Paradise Papers firm tries to stop data leak

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Details of the alleged dealings of Appleby, which has a substantial presence in Jersey, were published last November following a leak of 13.4 million documents. In the UK, the reporting was led by the Guardian and the BBC, which are part of the International Consortium of Investigative Journalists.

Confidential deals were detailed in extensive media reports, including US tech giant Apple’s alleged use of Jersey-managed companies on the advice of Appleby, as part of its tax-planning arrangements.

Other jurisdictions which have come under scrutiny include the Isle of Man, where racing driver Lewis Hamilton allegedly avoided millions of pounds of tax by registering a private jet.

Appleby have maintained that the documents were illegally hacked from their files and have since initiated legal proceedings against the BBC and the Guardian, who they claim have not co-operated with information requests they have made.

The firm issued a claim for breach of confidence on 4 December, as well as an application for disclosure and information. Appleby says that it needs to know what documents were taken from its files so it can advise its clients.

According to reports in the national media, the firm has also hired Hugh Tomlinson QC to assist them in taking out an injunction to prevent any further data from their files being released.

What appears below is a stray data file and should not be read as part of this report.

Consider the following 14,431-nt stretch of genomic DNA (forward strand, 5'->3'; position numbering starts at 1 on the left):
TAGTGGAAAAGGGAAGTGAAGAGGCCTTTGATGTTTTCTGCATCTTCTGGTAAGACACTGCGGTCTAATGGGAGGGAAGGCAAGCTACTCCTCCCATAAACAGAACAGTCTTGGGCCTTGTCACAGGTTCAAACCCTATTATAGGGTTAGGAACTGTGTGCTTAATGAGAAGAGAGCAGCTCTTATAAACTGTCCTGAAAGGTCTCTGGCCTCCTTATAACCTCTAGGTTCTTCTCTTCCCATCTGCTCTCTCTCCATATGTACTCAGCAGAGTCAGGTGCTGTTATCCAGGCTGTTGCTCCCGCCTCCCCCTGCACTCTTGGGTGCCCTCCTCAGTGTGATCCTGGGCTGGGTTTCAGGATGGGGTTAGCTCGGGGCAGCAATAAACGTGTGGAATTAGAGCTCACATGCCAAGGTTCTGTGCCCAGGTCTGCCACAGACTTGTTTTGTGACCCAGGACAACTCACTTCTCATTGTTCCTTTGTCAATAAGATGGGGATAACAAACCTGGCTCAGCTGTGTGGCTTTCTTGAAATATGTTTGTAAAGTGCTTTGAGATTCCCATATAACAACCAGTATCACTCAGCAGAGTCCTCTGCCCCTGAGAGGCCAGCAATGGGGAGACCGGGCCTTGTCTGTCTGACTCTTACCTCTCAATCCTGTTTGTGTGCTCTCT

Mr Tomlinson is the chairman of Hacked Off, a campaign group for ‘free and accountable’ media, which has advised the House of Lords on amendments to the data protection laws.

He specialises in media and information law and was involved in the campaign for full disclosure of MPs’ parliamentary expenses and the News of the World phone-hacking scandal.

He has acted for and against the media in the past and has also worked on privacy cases for celebrities including Lily Allen, David and Victoria Beckham,
Rio Ferdinand, Ashley Cole and Ryan Giggs.

Earlier this month peers backed an amendment from Baroness Hollins calling for the government to begin an inquiry into data protection breaches by the news media. She said that Hacked Off had provided advice on her amendments.

A full statement from Appleby explaining its reasons for suing the BBC and Guardian can be found on its website at Appleby have requested that their 317-word statement on the matter is only used in articles if it is published in full and wish to make no further comment on the matter.

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